There is a new direction for East Tennessee State University as the University Council adopted the Interim ETSU Alcohol Policy on Aug. 14.

“Because of the change in the Tennessee Board of Regents to the Board of Trustees, we’ve had to look at all of our policies because they have to be re-established by the Board of Trustees so this was a good time to look at it,” said ETSU University Counsel Edward Kelly

Kelly goes on to explain that there were many events that could not have been done on campus because of the restriction on alcohol.

“It’s definitely a loosening up of the regulations that we’ve had in the past,” Kelly said.

According to a PowerPoint made by Kelly, the objective of the Interim Alcohol Policy is to provide guidance to the ETSU campus on the possession, use and purchase of alcohol on campus.

“The prevision in the past has been very restrictive regarding the use of alcohol on campus for anybody,” Kelly said. “And it was just unworkable actually, in a long time and people knew it.”

The policy was established from an agreement with federal, state and local laws to allow lawful activity of alcohol use if it occurs in campus locations where it is allowed.

A list of approved areas includes: Skyboxes at the football stadium, the CPA enclosed courtyard, the Performance Arts Center Lobby, the Reece Museum, Shelbridge, select areas of Thomas Stadium, the outdoor lobby of Brown Hall, select areas of the Mountain States Health Alliance Athletics Center, Gordon Ball practice court, lobby and wardroom.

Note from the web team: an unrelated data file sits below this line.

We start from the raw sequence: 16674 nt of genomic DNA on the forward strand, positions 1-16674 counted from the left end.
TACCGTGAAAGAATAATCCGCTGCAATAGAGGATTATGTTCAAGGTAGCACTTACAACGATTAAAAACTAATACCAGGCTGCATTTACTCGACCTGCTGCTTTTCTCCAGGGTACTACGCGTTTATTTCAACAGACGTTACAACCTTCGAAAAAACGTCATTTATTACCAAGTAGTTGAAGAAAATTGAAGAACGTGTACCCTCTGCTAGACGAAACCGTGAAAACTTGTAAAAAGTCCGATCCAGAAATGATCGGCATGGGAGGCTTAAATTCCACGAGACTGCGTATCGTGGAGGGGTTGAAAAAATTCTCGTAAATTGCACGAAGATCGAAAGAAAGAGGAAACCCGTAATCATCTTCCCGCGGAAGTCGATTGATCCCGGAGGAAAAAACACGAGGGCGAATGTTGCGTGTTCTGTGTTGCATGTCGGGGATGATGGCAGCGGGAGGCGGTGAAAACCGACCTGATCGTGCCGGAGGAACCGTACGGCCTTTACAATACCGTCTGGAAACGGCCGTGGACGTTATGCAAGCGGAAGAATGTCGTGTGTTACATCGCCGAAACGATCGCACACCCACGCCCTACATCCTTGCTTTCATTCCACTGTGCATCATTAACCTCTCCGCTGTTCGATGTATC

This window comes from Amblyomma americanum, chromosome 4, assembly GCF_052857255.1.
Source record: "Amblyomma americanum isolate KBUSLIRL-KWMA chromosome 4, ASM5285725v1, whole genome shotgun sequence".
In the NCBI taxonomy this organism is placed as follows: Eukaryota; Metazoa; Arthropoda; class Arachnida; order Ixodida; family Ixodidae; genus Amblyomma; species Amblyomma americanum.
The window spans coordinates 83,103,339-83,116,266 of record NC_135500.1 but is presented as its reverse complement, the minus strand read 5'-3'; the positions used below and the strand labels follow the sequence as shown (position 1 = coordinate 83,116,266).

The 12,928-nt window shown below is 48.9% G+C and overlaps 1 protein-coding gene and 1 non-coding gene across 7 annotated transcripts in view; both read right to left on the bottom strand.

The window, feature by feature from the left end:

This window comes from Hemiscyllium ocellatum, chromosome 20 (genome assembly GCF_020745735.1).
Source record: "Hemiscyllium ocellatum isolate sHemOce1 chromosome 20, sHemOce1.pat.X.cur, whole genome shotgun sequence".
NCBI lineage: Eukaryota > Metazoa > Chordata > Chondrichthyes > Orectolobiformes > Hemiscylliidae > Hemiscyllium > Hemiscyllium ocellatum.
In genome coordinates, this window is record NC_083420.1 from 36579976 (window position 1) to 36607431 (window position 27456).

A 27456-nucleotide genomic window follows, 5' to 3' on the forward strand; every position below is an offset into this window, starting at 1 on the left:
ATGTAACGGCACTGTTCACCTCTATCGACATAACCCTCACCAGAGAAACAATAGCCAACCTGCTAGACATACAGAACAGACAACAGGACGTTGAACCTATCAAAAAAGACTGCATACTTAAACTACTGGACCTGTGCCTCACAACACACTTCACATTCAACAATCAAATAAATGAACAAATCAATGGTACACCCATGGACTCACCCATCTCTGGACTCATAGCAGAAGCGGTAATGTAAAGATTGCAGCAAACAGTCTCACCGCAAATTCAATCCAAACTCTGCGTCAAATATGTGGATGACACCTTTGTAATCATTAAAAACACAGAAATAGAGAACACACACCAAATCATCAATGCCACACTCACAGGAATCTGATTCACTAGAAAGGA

With these areas come procedures that must be followed. The possession of alcohol in these areas can only be permitted if it is served by vendors who are properly licensed and have appropriate state and local permits and if all people participating are over the legal age limit and if the consumption or serving of alcohol does not take place in any academic building unless approved in the list of locations.

The policy was posted and open for comments on the universities website on Aug. 15. Comments were open until Sept. 13.

“It’s definitely a loosening up of the regulations that we’ve had in the past,” Kelly said.

The policy was made by the ETSU administration, presented to the council, the council made recommendations and after the entry of comments it will go back to the council.

Kelly says the policy should be set in stone by the next Council meeting.